CALIFORNIA, MODOC War, YOSEMITE and SALT LAKE CITY. - [Author’s set of bound corrected advance proofs, variant title and dated 1873 rather than 1874]. - William SIMPSON (1823 – 1899) .
[Meeting the Sun] All Round the World; including a Visit to Peking during the Marriage Ceremonies of the Emperor of China; also, a Visit to the Lava Beds during the Modoc War. London: Longmans, Green, Reader, and Dyer, 1873. Octavo (8 3/4 x 6 inches; 222 x 152mm). Pp.[i-]vii[-x; 1-]2-207, , 205-208, 209-224,230, [230 bis], 231-326, [small format leaf], 327-342, [small format leaf], 343-367, ‘638’, 369-419 [-420]. Half-title. Frontispiece and 10 plates, numerous deletions, correction and insertions, most in Simpson’s hand. Extra-illustrated with a penciled self-portrait of Simpson (signed and dated, ‘Dec 9th 88’), and a printed caricature. Later cloth with red leather spine (slightly soiled and rubbed). Provenance: William Simpson (the unbound sheets passed to his wife on her husband’s death); Maria Eliza Simpson (1841-1931, inscription “Roughly corrected proof copy / of This work / Arranged & bound in Wellington NZ / 1917’).
A unique copy: variant title, publication date and text, manuscript corrections offering important insights into Simpson’s working methods, and variant readings of much of the text (including a preface dated November 1873). Simpson here describes his Phileas Fogg-type round the world trip, via Venice, Egypt, Sri Lanka, Singapore, Hong Kong, China, Japan, San Francisco, the ‘Modoc War’, Yosemite, Salt Lake City, the ‘Mammoth Caves’ of Kentucky, and New York city. As the author makes clear in the preface, the title ‘All Round the World’ was abandoned when it was discovered that the phrase had already been used for another work.
Simpson was commissioned in 1872 by the Illustrated London News to travel to China to sketch the marriage of the Emperor, and he took the opportunity to extend the trip to a round-the-world journey. Meeting the Sun: A Journey All Round the World, his account of this journey, was published in 1874, at about the same time as Jules Verne's Around the World in 80 Days.
The similarities between the two books are interesting. Phileas Fogg's fictional journey closely followed the route of Simpson's round-the-world trip, and even the dates are close — Simpson left London on 5 August 1872 and took 322 days for the trip; Verne had Phileas Fogg leave London on 2 October 1872, and dramatic necessity dictated that his journey take only 80 days. Moreover, Fogg notionally crossed the International Date Line on 23 November 1872 on board the Pacific Mail Steamship Company ship General Grant, whereas Simpson crossed it in reality ten weeks later on the same company's ship Alaska. Indeed, the "twist" in Verne's book — that is, gaining a day in crossing the International Date Line — was also highlighted in Simpson's book, hence the title: Meeting the Sun. The publication dates of the two books preclude any suggestion that Verne used Simpson's book as a source, but it is possible that Simpson's earlier accounts in the Illustrated London News and the Daily News, formed a significant part of Verne's source material.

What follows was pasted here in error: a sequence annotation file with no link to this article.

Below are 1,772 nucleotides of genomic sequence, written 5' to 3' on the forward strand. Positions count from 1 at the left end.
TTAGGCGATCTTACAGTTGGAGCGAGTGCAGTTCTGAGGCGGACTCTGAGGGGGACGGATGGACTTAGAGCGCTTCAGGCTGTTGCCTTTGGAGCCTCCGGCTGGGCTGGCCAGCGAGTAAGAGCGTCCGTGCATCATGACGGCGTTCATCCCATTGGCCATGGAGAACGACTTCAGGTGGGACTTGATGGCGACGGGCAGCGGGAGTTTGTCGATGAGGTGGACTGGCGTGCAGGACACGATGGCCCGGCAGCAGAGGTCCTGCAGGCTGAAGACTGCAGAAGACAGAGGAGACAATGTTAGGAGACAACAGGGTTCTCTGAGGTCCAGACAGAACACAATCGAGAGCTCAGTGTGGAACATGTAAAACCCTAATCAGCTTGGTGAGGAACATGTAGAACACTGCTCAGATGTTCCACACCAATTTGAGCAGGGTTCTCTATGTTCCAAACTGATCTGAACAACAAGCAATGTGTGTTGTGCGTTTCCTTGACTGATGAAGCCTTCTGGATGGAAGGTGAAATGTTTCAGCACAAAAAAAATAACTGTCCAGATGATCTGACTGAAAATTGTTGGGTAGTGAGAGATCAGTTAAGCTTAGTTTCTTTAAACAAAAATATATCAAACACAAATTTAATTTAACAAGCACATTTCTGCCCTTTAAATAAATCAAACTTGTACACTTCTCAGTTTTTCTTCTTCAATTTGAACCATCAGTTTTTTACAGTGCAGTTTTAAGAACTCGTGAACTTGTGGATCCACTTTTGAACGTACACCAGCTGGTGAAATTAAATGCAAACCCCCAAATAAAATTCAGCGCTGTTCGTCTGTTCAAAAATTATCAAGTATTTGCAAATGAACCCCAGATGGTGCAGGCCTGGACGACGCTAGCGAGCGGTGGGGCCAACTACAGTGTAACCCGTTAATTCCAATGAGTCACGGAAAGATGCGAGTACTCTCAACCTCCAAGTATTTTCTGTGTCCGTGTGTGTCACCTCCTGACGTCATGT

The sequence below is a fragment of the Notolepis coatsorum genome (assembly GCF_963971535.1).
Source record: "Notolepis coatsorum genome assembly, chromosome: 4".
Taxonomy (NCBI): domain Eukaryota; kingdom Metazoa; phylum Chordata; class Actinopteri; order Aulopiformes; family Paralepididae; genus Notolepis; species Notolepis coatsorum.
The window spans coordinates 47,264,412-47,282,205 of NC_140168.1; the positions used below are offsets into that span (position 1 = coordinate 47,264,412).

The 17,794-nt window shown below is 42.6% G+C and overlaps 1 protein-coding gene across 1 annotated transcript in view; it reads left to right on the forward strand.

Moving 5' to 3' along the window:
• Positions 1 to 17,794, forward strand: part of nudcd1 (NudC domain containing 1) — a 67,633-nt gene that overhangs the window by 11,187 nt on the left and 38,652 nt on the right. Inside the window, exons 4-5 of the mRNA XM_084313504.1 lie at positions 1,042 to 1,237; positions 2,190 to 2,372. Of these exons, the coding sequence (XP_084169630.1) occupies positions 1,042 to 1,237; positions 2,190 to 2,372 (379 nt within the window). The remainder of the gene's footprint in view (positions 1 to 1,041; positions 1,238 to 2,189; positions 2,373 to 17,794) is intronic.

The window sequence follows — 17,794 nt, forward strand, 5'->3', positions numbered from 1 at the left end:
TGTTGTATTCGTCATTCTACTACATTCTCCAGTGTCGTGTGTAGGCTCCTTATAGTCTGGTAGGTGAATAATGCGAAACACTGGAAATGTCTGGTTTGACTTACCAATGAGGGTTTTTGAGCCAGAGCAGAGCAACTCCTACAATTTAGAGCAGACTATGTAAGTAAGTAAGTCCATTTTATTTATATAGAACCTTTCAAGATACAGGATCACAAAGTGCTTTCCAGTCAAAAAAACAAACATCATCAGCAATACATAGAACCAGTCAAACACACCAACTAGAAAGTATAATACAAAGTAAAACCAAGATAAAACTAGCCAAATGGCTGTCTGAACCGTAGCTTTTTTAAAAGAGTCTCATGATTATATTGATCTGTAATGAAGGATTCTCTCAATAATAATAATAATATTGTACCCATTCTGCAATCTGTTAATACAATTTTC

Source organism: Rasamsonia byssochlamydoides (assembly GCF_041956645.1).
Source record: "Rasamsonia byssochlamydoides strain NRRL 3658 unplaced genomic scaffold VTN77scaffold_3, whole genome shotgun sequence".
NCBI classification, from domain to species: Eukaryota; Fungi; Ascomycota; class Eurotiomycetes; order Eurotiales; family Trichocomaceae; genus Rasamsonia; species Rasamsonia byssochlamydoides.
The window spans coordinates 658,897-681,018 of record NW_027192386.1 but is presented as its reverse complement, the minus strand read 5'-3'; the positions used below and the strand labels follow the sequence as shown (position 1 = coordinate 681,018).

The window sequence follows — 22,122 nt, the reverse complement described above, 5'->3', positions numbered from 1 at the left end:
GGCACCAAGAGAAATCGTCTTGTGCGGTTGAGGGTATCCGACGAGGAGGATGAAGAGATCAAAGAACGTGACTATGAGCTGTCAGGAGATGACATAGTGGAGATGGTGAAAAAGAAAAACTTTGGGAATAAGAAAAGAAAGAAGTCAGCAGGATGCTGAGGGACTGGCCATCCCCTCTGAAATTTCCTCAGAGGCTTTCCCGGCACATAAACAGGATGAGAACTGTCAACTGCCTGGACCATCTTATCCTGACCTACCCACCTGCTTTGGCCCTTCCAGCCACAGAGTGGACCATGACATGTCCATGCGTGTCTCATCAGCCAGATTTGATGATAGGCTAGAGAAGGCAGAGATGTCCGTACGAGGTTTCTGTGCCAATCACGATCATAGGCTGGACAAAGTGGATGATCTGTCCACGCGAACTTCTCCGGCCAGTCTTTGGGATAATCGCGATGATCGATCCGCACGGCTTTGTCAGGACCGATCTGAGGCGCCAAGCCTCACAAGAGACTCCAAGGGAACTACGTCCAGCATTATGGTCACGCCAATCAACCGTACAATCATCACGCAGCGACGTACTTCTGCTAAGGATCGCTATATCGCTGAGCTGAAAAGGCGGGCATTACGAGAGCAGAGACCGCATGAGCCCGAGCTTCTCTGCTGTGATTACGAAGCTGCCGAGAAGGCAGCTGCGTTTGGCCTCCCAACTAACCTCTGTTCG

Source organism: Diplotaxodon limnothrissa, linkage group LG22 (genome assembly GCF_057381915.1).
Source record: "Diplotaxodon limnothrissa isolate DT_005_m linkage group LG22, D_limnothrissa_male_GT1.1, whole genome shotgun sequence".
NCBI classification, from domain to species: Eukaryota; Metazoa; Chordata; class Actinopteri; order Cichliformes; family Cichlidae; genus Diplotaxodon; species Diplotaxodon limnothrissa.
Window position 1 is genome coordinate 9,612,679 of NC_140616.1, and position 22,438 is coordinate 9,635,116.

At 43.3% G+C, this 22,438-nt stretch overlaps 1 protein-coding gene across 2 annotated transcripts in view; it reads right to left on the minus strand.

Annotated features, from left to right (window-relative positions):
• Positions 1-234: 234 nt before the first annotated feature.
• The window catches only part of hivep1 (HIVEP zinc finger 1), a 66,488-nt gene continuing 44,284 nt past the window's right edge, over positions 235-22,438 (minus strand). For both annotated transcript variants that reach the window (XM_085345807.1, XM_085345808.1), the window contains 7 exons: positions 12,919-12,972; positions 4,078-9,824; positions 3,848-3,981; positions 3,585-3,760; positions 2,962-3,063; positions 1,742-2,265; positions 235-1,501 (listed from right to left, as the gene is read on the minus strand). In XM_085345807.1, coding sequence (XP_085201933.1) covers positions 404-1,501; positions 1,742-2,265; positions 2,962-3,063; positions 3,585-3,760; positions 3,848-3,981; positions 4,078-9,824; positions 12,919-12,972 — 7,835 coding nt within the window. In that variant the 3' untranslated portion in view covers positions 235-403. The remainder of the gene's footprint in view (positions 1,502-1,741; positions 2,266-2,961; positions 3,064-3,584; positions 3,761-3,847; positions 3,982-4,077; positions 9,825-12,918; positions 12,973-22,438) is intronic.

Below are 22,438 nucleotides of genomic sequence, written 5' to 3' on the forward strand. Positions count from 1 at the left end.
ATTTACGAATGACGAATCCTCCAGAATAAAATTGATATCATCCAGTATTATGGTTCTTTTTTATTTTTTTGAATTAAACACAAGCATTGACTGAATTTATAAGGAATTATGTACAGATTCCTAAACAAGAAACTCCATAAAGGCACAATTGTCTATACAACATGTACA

With the opening of the Suez Canal the journey from England to India had been shortened considerably — from three months to just one — and this "new route" had become extremely popular. But as Simpson's steamer, the Ellora, negotiated the canal, and the heat of the desert permeated the ship, Simpson's main concern lay not with the discomfort, but with the "danger" of falling for some young lady in the confines of ship-board life — an interesting preoccupation for a bachelor now well into middle age.
Eventually Simpson reached China — and he set about his preparations to undertake the original purpose of this journey, which was to sketch the marriage of the Emperor. He found, however, to his consternation, that the ceremony and procession were to be conducted in utmost secrecy — and the public was barred from viewing it. Undeterred, he found a spot in an opium den overlooking the route of the procession and sketched the scene through a spy-hole he made in the paper covering a window. It was later on this same trip that he visited California and had his close shave with the Modoc Indians. He travelled part of the way by stagecoach, not a mode of transport he relished — "by imagining yourself rolling down a hill inside a barrel you may form some idea of the amount of comfort to be enjoyed."